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On This Day in Aviation History

On This Day in Aviation History

1891 – Birth of David Luther Burgess, Canadian World War I flying ace and politician.

1917 – First flight of the Junkers J.I (modern unrestored model shown), a German armored low-level ground attack and observation sesquiplane; it is the first all-metal aircraft to enter mass production.

1942 – Piloting a Lockheed PBO-1 Hudson patrol bomber over the North Atlantic, U. S. Navy Chief Aviation Machinist’s Mate Donald Francis Mason attacks a German submarine, which submerges and escapes. Thinking he had sunk it, he signals “SIGHTED SUB, SANK SAME. ” It becomes one of the most famous signals of World War II.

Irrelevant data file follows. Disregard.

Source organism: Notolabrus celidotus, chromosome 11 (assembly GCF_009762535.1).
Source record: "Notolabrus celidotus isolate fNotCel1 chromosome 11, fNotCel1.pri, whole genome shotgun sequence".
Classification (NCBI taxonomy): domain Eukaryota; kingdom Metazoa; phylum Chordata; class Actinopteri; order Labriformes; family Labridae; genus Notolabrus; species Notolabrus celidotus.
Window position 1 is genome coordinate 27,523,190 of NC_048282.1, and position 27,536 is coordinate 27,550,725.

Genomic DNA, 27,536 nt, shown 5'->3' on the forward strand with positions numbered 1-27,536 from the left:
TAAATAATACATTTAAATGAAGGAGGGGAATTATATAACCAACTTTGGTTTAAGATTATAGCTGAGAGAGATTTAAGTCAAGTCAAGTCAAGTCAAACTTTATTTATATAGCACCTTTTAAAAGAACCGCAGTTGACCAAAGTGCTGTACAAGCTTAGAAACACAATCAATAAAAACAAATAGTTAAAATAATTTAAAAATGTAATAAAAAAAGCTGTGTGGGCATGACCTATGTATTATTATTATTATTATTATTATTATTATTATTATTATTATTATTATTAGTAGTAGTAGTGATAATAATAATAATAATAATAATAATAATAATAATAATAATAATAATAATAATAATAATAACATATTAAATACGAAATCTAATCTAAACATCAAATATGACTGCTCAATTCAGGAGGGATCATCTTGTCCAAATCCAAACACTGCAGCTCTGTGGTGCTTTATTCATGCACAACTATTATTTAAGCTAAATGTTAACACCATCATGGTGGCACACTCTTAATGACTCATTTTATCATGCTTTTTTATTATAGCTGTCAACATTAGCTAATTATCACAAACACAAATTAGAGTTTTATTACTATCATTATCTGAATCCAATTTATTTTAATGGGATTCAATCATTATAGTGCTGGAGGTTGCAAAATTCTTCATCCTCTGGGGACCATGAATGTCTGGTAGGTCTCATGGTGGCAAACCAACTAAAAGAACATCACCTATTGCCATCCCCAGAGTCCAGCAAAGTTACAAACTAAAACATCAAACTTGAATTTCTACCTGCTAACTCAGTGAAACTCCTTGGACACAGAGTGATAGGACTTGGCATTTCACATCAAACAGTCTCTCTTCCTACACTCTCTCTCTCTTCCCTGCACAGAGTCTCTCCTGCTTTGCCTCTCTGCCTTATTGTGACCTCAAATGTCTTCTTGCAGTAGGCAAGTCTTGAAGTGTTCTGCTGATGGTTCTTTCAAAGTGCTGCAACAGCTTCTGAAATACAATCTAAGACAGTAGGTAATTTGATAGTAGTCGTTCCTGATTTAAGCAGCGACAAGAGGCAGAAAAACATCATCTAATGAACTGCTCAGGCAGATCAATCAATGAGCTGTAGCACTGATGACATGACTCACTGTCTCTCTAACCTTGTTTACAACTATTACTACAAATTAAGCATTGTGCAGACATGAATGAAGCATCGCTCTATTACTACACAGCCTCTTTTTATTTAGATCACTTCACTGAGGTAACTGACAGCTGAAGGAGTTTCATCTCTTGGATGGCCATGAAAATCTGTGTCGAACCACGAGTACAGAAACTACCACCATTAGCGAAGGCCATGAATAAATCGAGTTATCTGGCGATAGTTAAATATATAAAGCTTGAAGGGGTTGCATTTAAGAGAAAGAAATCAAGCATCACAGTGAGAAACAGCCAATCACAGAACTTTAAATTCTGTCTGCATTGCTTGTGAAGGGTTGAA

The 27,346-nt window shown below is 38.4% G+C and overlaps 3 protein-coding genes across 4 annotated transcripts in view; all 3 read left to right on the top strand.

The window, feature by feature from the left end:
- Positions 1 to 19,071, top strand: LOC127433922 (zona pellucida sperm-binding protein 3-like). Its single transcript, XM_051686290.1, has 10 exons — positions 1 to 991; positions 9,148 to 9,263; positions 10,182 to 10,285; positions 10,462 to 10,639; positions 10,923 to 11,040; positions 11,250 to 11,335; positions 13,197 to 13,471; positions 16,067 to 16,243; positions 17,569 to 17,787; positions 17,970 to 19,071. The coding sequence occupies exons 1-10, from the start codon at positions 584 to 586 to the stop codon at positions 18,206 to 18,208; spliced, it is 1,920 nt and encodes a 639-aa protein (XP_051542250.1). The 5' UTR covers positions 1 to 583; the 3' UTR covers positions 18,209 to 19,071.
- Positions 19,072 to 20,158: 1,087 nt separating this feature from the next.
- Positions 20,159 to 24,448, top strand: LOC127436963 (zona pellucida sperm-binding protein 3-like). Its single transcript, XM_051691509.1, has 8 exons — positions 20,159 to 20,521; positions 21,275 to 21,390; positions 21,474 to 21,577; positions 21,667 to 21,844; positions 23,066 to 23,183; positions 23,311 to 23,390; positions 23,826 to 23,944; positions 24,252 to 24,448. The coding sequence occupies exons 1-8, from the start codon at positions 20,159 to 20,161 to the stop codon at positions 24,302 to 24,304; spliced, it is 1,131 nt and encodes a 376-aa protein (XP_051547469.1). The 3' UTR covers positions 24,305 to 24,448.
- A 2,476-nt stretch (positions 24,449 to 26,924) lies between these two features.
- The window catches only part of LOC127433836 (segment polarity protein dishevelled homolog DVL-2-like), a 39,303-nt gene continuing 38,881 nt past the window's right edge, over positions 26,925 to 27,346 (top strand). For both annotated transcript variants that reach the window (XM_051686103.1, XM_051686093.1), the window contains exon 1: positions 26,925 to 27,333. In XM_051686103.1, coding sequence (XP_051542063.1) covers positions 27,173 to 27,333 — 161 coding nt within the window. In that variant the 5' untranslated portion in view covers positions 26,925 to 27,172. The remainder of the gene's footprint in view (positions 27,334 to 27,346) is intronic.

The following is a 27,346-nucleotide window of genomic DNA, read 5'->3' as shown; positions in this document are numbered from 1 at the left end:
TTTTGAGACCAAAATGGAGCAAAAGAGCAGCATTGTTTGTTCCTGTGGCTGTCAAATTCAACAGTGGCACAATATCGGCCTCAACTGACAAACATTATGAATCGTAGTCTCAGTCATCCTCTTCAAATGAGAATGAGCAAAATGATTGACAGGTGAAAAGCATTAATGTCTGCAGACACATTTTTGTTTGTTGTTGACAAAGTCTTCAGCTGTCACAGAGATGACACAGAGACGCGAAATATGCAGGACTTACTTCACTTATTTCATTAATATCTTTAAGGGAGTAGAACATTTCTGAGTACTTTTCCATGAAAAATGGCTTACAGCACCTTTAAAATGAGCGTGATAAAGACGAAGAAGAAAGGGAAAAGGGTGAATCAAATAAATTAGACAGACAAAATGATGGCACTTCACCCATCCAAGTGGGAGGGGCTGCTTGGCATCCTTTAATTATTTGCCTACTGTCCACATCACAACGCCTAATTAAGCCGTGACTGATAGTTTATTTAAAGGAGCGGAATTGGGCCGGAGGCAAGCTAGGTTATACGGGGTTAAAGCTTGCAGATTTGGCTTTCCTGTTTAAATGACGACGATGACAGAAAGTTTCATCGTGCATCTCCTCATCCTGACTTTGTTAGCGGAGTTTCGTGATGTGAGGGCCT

1993 – Death of James William Pearson, American World War I fighter ace; he is believed to be the last American surviving ace of that conflict.

2002 – TAME Flight 120, a Boeing 727, crashes into a volcano on approach to Tulcán, Ecuador, in low-visibility conditions; all 94 aboard perish.

2013 – At the request of the U.S., Niger agrees to allow the basing of American unmanned aerial vehicles on its territory, allowing the U.S. a greater surveillance capability over northern Mali and the Sahara Desert.

Updated: January 27, 2016 — 10:08 PM

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